The word community signals support for collaborative activity and for creating knowledge that is connected to people's values, history, and lived experiences. Inquiry points to support for open-ended, democratic, participatory engagement.
Consider the case of East St. Louis. Its widely noted dissolution and destruction (Kozol, 1991) resulted from many factors, both internal and external. The integration of housing in neighboring cities had the perverse effect of East St. Louis losing most of its middle class and professional workers. Racism, both within and towards the city, was a key factor that led to its failure to get the resources it needed to maintain a vibrant community. Problems compounded as elements within the city began to pull in different directions, often serving their own ends at the expense of the larger community. For example, companies dumped hazardous waste and landlords allowed buildings to become dilapidated and dangerous. From a community inquiry perspective, East St. Louis exhibited a failure for democratic, participatory engagement and demonstrated little evidence of people within the city or larger entitiesstate and nationalcoming together with shared values and goals.
At the same time, East St. Louis has survived and in some aspects has developed the capacity to thrive. Community members have come together to address the severe problems they faced. Substantial assets, such as the talent and dedication of Katherine Dunham, have taken enduring form in her museums and international dance workshops for children (http://www.eslarp.uiuc.edu/kdunham/). The community collaborates with other organizations, such the University of Illinois; their joint East St. Louis Action Research Project (http://www.eslarp.uiuc.edu) has helped improve conditions in the city by setting up, for example, community technology centers, new housing, a light rail station, and a youth-driven community theater. At the same time, ESLARP has provided new opportunities for university students, staff, and faculty who have worked in the community.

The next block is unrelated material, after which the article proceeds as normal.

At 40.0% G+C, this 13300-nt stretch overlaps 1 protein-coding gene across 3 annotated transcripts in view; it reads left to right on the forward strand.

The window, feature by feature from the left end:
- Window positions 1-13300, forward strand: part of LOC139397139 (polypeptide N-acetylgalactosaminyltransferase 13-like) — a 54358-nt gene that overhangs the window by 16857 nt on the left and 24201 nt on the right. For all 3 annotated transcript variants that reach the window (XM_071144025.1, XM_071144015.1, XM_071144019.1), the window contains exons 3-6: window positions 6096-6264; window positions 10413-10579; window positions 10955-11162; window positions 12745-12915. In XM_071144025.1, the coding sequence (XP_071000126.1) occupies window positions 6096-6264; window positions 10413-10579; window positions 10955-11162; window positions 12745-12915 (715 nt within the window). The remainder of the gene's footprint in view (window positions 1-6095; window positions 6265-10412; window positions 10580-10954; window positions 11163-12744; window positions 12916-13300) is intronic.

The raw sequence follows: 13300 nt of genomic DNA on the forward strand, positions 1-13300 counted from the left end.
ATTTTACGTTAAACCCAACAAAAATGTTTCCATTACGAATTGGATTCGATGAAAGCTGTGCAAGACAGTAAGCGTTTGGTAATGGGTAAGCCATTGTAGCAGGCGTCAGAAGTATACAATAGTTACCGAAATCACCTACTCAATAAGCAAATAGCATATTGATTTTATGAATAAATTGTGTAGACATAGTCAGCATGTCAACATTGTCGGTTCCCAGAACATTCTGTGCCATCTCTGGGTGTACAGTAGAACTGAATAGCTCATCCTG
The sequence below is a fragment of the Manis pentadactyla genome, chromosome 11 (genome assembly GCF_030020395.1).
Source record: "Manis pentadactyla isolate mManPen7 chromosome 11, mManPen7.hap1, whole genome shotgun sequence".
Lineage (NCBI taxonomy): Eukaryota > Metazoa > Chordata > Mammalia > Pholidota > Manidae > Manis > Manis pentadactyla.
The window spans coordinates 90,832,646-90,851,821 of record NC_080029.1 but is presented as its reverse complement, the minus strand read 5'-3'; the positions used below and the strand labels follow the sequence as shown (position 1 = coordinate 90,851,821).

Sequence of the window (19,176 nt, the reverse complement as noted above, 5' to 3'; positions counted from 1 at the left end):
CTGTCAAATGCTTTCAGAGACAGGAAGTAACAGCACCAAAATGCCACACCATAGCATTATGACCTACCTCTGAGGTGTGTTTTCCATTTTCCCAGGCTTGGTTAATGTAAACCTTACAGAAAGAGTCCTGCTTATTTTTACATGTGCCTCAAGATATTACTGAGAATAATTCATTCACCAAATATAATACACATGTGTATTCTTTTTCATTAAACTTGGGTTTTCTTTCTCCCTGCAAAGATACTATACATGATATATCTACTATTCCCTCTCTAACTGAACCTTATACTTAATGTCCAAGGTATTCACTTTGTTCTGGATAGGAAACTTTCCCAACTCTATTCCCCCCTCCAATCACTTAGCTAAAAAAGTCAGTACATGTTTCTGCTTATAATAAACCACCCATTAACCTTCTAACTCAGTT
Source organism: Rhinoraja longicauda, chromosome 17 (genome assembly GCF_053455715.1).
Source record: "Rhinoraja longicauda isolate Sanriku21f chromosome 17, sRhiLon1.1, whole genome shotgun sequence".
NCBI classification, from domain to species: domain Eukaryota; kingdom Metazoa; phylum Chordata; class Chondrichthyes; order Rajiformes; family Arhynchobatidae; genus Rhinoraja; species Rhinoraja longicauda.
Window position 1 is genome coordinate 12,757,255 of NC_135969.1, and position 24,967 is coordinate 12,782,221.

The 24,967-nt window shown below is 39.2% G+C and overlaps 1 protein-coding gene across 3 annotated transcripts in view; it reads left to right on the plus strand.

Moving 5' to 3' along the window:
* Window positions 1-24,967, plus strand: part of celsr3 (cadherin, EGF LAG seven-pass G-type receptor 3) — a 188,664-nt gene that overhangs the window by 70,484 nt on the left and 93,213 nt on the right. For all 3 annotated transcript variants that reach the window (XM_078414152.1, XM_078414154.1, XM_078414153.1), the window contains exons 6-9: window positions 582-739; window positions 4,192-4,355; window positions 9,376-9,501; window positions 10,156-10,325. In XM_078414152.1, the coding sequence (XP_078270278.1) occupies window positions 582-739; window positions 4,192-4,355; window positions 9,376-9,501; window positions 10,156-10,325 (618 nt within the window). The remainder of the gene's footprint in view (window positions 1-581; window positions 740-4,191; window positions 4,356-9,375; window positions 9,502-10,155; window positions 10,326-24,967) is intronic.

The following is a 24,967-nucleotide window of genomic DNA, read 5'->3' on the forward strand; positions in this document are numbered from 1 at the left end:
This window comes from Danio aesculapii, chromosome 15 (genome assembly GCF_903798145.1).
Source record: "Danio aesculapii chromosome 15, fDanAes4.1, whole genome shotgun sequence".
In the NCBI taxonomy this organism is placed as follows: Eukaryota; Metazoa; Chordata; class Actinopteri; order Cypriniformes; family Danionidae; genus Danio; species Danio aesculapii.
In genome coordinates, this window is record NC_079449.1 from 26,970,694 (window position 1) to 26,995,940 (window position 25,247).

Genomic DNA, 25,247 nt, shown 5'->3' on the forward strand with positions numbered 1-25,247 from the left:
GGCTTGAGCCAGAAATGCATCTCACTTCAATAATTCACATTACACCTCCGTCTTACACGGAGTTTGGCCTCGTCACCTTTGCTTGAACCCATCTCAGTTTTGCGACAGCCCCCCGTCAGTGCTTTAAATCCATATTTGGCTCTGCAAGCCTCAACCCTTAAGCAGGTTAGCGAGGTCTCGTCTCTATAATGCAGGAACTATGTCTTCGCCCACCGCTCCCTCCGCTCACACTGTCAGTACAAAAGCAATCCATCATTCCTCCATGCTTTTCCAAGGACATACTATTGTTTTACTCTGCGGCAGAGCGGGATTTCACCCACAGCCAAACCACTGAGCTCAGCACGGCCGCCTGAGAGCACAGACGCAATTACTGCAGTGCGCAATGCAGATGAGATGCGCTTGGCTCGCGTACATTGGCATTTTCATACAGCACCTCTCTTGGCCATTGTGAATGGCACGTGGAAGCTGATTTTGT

A key element of the work in East St. Louis is that it reflects continuing inquiry by people who are invested in the community in a variety of ways. That is, successes to date have not come from outsiders dictating and delivering solutions, but by bringing together participants from diverse perspectives to work together. Moreover, this work, while it addresses very practical problems of jobs, environment, health, education, cultural preservation and enrichment, and so forth, does not stop there. Instead, local action becomes a means through which the residents and those outside learn more about the community and its possibilities. In that sense, inquiry is both action and understanding. The lesson from East St. Louis, and similar communities, is that the process of community inquiry is ultimately of greater importance than the solving a specific problem.